That was a nice post, Croooz. I especially like your comeback to the ER physician doing the physicals. I also agree that these physicians do have a point, and considering their points seriously is important in my opinion. But these physicians also lack a premed’s history and perspective; they haven’t lived through what a particular premed has done; they only know about they are told by the premed or what they have seen or experienced working or volunteering with that applicant. They don’t know the premed’s seriousness (or lack thereof).

I haven’t received discouragement over pursuing medicine but I have regarding my specialty choice. People ask me if I think I’ll be able to handle the schedule and how I’m setting myself up to burnout because I’ll be “older” then other residents. I can say from experience now with having to follow my residents call schedule that it’s doable. NO ONE would say that they ‘enjoy’ 30+ hour work days. But it’s an adjustment, and it improves with advancement through the training. You just have to believe that you know yourself best(you do) and that you can make the right decisions for yourself (you will). Don’t let others get you down, their comments are not about you, they are about THEM.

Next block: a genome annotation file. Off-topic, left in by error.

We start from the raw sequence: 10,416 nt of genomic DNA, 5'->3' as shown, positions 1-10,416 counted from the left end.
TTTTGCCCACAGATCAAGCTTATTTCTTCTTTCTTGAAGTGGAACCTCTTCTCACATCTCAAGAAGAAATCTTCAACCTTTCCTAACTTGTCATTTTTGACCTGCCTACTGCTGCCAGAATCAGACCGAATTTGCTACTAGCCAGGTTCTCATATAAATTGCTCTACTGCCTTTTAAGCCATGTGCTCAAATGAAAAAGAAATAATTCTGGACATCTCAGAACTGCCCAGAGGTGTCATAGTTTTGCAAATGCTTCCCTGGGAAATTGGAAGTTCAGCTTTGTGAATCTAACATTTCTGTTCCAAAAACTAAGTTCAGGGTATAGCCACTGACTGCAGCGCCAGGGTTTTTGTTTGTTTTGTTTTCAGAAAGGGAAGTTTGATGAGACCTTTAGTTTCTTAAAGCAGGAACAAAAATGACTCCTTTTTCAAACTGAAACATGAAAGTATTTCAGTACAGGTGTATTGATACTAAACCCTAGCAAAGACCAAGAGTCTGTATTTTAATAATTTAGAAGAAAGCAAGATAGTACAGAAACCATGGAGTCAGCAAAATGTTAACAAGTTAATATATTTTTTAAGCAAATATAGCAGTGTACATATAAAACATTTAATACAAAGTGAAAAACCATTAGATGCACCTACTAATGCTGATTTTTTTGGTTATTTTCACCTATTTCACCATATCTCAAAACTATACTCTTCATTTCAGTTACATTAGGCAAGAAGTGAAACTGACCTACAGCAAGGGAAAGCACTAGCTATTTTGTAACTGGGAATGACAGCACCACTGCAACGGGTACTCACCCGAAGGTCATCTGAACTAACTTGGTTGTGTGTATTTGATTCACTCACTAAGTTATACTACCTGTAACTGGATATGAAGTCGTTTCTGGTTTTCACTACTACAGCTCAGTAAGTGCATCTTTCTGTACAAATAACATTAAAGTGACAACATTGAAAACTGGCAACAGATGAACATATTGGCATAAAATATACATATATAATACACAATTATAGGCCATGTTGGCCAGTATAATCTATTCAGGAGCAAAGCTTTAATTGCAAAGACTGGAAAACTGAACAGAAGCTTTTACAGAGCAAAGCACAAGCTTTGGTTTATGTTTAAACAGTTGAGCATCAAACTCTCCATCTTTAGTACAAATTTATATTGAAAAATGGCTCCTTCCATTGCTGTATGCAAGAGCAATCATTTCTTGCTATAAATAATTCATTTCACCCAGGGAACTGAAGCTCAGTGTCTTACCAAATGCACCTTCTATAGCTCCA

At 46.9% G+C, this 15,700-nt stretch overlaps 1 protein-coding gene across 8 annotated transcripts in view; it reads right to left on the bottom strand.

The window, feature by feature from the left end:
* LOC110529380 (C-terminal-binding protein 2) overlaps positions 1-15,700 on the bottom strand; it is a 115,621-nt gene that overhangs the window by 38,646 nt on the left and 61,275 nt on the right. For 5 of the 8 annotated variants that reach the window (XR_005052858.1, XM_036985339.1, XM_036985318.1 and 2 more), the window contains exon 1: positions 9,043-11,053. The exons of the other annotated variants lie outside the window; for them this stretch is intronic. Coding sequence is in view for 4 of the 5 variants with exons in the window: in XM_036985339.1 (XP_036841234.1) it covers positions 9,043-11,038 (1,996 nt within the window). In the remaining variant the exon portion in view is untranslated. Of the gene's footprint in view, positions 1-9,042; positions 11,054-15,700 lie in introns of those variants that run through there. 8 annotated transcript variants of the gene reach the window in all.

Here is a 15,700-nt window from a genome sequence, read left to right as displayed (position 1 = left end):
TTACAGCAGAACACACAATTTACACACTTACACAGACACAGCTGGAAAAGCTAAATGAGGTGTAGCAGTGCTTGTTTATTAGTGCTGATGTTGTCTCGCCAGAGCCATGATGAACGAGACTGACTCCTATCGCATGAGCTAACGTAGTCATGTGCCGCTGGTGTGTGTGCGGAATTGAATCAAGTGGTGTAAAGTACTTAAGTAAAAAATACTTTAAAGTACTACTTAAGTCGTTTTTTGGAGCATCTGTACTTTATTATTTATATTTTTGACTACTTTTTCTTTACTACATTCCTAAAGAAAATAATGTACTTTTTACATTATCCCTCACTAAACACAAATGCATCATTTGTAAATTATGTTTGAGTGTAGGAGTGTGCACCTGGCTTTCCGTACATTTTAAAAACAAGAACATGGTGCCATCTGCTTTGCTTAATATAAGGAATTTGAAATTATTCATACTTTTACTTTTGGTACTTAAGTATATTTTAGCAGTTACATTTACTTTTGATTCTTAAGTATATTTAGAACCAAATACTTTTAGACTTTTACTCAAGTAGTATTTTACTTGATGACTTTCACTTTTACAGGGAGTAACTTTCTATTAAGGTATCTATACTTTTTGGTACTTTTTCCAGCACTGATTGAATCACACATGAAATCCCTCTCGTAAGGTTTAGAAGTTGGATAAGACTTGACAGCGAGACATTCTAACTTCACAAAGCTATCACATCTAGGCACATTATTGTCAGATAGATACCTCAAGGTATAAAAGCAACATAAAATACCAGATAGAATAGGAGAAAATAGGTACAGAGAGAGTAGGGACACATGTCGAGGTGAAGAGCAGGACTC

So true

I was an NP for 10 years. Thought it would satisfy me but something was always missing. My MD. Well finally got it and am truely fulfilled. Never give up on your dream!!